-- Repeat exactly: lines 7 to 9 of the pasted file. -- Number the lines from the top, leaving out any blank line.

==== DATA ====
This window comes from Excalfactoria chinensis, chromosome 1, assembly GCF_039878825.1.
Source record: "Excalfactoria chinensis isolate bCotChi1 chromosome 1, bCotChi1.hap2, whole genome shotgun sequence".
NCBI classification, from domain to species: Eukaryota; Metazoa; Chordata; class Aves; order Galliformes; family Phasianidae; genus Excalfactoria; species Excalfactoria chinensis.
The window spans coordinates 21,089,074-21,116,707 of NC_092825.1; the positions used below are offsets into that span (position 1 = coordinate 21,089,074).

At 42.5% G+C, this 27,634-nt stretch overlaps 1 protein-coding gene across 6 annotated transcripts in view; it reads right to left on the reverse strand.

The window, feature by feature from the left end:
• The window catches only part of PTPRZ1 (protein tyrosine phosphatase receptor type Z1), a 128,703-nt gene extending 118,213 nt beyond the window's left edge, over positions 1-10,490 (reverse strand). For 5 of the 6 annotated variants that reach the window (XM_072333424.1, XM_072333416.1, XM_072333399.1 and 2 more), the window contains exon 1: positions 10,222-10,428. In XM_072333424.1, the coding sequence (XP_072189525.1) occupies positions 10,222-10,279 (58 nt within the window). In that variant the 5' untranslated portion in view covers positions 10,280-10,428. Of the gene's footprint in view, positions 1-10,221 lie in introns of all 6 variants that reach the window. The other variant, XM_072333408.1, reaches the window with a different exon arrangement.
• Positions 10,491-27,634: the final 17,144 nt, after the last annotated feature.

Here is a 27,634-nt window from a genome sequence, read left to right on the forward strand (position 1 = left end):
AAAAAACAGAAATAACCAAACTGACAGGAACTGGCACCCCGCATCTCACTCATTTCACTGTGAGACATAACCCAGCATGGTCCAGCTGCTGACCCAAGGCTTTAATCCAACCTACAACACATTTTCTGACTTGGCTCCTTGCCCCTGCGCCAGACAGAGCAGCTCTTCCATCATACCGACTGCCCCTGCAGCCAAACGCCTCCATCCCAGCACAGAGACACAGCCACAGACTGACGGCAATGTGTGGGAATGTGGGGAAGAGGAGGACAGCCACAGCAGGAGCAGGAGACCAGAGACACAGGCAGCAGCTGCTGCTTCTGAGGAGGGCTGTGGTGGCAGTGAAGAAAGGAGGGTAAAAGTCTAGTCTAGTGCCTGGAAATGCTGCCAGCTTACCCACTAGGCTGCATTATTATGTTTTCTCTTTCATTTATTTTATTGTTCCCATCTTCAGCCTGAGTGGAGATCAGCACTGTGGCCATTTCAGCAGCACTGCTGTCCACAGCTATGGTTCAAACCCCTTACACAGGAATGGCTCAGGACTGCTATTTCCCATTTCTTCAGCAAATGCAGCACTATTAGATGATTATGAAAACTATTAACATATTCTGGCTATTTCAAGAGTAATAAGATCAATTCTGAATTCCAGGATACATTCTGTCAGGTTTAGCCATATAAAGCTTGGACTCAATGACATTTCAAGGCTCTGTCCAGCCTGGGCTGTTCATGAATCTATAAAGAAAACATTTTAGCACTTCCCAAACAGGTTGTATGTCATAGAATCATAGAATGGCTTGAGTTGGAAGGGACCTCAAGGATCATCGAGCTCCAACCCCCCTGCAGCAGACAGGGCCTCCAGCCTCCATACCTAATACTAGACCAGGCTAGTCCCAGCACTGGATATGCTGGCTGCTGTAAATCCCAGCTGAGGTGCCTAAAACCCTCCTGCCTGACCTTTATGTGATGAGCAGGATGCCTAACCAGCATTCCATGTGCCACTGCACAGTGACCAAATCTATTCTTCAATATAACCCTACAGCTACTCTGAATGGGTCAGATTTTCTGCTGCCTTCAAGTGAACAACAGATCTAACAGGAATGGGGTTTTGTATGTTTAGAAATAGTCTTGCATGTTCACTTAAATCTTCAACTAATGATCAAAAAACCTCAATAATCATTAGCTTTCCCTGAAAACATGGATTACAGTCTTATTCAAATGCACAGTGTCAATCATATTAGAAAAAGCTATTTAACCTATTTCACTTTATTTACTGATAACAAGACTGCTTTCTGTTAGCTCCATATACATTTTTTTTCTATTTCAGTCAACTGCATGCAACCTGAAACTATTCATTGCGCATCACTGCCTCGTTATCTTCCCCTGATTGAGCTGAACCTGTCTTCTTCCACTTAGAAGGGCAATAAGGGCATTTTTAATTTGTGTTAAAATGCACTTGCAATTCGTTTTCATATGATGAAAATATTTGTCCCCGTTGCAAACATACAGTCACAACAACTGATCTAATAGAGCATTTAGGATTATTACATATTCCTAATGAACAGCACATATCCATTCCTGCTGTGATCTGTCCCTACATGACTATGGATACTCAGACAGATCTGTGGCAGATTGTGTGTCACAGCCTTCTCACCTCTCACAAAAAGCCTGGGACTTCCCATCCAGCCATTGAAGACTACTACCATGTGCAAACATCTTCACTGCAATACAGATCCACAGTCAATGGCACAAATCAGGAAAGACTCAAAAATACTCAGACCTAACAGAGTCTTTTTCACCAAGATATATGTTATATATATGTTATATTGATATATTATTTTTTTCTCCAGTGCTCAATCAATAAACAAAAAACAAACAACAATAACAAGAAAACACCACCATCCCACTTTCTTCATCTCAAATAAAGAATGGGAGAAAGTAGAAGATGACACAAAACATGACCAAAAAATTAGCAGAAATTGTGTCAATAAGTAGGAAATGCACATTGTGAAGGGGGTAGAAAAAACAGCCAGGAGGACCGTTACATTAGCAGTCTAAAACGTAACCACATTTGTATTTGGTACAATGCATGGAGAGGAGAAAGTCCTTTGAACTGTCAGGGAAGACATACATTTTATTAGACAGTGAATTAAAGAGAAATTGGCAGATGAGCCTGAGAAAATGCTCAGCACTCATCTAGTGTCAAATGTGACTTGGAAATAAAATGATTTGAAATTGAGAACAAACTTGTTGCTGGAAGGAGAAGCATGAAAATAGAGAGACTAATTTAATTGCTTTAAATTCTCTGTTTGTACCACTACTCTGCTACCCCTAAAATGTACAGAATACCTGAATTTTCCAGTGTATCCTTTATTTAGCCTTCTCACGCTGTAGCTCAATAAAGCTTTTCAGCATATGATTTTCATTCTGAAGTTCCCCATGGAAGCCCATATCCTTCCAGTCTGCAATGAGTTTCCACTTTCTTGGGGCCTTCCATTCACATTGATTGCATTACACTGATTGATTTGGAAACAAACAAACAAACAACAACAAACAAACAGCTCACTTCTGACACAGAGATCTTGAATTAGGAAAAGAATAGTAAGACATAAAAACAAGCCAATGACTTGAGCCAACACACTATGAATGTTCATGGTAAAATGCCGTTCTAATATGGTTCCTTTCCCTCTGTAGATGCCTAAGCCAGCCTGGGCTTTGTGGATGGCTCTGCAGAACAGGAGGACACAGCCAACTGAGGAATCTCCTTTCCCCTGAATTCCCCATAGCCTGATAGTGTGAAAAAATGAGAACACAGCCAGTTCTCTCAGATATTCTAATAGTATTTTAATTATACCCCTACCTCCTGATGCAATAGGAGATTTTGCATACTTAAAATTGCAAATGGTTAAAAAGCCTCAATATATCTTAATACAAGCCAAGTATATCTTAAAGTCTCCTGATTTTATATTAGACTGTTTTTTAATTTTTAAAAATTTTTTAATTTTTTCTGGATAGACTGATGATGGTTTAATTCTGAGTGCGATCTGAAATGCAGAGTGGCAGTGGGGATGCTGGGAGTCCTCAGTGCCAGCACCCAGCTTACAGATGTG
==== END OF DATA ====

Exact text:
• The window catches only part of PTPRZ1 (protein tyrosine phosphatase receptor type Z1), a 128,703-nt gene extending 118,213 nt beyond the window's left edge, over positions 1-10,490 (reverse strand). For 5 of the 6 annotated variants that reach the window (XM_072333424.1, XM_072333416.1, XM_072333399.1 and 2 more), the window contains exon 1: positions 10,222-10,428. In XM_072333424.1, the coding sequence (XP_072189525.1) occupies positions 10,222-10,279 (58 nt within the window). In that variant the 5' untranslated portion in view covers positions 10,280-10,428. Of the gene's footprint in view, positions 1-10,221 lie in introns of all 6 variants that reach the window. The other variant, XM_072333408.1, reaches the window with a different exon arrangement.
• Positions 10,491-27,634: the final 17,144 nt, after the last annotated feature.

Here is a 27,634-nt window from a genome sequence, read left to right on the forward strand (position 1 = left end):